Some historians think that the existence of Lacy dogs in the Hill Country affected Fred Gipson, who grew up in adjacent Mason County and wrote the classic story of a child and his dog "Old Yeller" (published in the 1950s). However, the dog in the novel was a black mouth cur.
Blue Lacy Care
Lacys are fantastic friends and children, but they want a calm, strong leader who isn't hesitant to set clear and consistent boundaries. They are easily trainable but require regular physical and mental stimulation. Blue Lacys are naturally territorial and will go to great lengths to protect their property and family, but their high prey drive may make them unsuitable for households with other pets.
A Blue Lacy's owner should ensure that the pet has lots of outside time, space to run, and, preferably, a task to perform. Long, vigorous daily walks and plenty of backyard romps will be required of these dogs, but even that may not be enough; many of these dogs will require a hard vocation such as herding, hunting, tracking, agility, or flyball. Lacys, according to experts, require at least 30 minutes of intense activity every day, but most likely 90 minutes.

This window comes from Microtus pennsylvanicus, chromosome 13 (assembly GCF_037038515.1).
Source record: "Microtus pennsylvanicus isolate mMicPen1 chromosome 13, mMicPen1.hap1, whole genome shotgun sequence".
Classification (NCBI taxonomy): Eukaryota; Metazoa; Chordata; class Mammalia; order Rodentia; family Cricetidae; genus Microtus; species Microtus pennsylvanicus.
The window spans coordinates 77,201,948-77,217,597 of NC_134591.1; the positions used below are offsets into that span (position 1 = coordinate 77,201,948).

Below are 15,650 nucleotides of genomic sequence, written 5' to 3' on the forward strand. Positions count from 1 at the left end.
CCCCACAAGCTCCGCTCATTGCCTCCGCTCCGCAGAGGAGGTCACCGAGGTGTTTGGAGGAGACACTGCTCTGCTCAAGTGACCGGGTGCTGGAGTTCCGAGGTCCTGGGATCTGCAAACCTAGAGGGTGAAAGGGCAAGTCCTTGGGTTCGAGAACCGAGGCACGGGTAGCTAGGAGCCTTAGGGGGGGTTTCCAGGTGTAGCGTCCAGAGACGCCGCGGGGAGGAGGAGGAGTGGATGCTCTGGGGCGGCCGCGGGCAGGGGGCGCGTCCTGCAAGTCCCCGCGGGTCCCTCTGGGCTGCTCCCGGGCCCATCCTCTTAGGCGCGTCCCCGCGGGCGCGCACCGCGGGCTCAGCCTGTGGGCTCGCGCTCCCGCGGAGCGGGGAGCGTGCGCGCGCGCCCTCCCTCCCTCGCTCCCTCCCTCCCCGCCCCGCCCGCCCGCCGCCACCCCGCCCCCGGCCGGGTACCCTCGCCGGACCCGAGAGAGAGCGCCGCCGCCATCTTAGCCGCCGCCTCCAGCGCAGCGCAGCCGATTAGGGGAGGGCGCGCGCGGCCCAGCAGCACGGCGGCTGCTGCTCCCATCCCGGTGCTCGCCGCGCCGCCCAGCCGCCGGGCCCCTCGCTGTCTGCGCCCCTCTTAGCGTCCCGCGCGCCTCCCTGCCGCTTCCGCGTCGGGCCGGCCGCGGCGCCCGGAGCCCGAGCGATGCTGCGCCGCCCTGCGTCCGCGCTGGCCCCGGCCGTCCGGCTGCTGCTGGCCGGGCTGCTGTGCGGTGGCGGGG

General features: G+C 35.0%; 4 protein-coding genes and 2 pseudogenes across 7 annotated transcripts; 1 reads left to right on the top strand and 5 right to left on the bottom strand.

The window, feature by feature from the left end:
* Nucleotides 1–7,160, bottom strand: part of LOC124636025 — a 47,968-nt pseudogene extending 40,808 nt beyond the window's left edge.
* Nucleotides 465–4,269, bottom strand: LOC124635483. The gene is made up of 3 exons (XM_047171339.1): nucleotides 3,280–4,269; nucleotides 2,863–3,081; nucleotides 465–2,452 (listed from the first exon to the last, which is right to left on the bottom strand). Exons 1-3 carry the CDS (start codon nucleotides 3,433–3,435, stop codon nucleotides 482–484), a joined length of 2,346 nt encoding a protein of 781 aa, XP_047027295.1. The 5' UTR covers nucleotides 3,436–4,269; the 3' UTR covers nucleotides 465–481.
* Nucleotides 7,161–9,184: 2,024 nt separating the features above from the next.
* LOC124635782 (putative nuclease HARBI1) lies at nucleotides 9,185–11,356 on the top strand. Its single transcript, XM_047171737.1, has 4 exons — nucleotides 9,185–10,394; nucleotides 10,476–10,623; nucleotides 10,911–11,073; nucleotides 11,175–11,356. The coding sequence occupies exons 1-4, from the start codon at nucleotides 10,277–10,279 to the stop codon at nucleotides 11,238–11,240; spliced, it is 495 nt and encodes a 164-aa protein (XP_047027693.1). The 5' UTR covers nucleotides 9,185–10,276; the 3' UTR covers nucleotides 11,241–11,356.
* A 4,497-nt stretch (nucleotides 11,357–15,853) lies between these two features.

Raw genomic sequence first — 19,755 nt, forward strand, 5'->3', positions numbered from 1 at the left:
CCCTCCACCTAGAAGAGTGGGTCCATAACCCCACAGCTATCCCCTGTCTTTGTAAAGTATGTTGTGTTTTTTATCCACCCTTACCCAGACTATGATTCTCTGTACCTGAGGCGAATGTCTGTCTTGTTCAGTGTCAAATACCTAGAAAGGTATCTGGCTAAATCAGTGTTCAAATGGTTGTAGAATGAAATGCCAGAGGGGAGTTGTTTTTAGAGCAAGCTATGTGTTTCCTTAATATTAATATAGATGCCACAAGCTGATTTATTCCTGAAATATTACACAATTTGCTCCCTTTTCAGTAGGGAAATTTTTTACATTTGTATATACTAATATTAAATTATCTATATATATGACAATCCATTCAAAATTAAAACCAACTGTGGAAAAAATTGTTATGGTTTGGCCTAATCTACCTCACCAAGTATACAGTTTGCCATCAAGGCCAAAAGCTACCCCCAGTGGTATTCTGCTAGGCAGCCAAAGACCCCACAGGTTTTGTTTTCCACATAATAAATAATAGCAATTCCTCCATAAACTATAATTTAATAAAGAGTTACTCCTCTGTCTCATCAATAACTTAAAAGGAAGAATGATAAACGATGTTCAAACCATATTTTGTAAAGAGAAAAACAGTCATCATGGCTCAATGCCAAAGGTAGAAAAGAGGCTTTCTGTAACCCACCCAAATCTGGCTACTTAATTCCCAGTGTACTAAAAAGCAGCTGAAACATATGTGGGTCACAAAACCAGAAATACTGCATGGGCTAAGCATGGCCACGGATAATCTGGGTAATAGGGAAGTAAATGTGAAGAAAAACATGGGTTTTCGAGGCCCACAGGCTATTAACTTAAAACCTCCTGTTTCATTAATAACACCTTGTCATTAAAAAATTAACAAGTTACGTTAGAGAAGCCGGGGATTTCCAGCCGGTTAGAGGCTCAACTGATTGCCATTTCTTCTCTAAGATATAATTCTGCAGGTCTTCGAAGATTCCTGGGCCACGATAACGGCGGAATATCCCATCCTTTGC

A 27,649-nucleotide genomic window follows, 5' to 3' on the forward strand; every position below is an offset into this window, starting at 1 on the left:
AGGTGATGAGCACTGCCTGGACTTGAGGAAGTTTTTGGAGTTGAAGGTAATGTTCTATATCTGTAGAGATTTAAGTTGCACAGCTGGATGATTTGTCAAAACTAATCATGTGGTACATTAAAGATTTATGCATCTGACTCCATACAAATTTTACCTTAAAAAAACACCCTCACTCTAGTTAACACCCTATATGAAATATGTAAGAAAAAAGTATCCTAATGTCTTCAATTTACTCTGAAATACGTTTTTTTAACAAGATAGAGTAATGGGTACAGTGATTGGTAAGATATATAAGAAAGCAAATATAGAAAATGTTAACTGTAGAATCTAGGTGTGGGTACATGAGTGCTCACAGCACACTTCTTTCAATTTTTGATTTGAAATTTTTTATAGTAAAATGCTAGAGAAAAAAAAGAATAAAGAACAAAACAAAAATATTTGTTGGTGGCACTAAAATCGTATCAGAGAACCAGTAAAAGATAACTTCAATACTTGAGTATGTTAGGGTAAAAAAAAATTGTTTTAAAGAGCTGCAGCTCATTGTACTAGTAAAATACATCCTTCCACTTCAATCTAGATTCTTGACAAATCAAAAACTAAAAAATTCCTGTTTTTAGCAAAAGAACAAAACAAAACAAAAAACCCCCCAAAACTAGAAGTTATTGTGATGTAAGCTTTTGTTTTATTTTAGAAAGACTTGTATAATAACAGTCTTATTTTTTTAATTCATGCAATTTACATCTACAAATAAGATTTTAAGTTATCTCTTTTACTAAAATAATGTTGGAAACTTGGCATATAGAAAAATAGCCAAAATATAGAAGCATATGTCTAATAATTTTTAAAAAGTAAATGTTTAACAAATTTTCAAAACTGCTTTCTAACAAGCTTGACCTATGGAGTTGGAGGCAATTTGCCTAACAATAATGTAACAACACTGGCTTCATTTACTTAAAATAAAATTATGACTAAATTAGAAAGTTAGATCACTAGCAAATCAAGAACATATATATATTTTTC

Lacys simply require minor grooming. Their short, tight coat requires just minimum care: brushing once or twice weekly, with more regular brushing during shedding seasons. Otherwise, make sure their teeth are clean, their nails are cut, and their ears are clean.
Blue Lacys are normally easy to teach because to their intelligence, although they are sensitive to screaming and will always react better to severe but kind directions.
They will adapt well to most living conditions and make great family pets with proper socialization.
Diet and Nutrition
With high-quality commercial or home-prepared (under veterinarian supervision) dog food, the Blue Lacy should fare well. For this energetic, high-energy dog, fresh, clean water should be provided at all times.
Common Health Problems
Lacys are a very healthy, robust breed. However, all dogs are susceptible to certain conditions. Blue Lacys have been associated with the following health issues:
- Color Dilution Alopecia: Hair loss, skin problems, and bare patches on the coat
- Food Allergies: An aversion to a protein found in commercial dog food
- Hip Dysplasia: Abnormal development of hip joints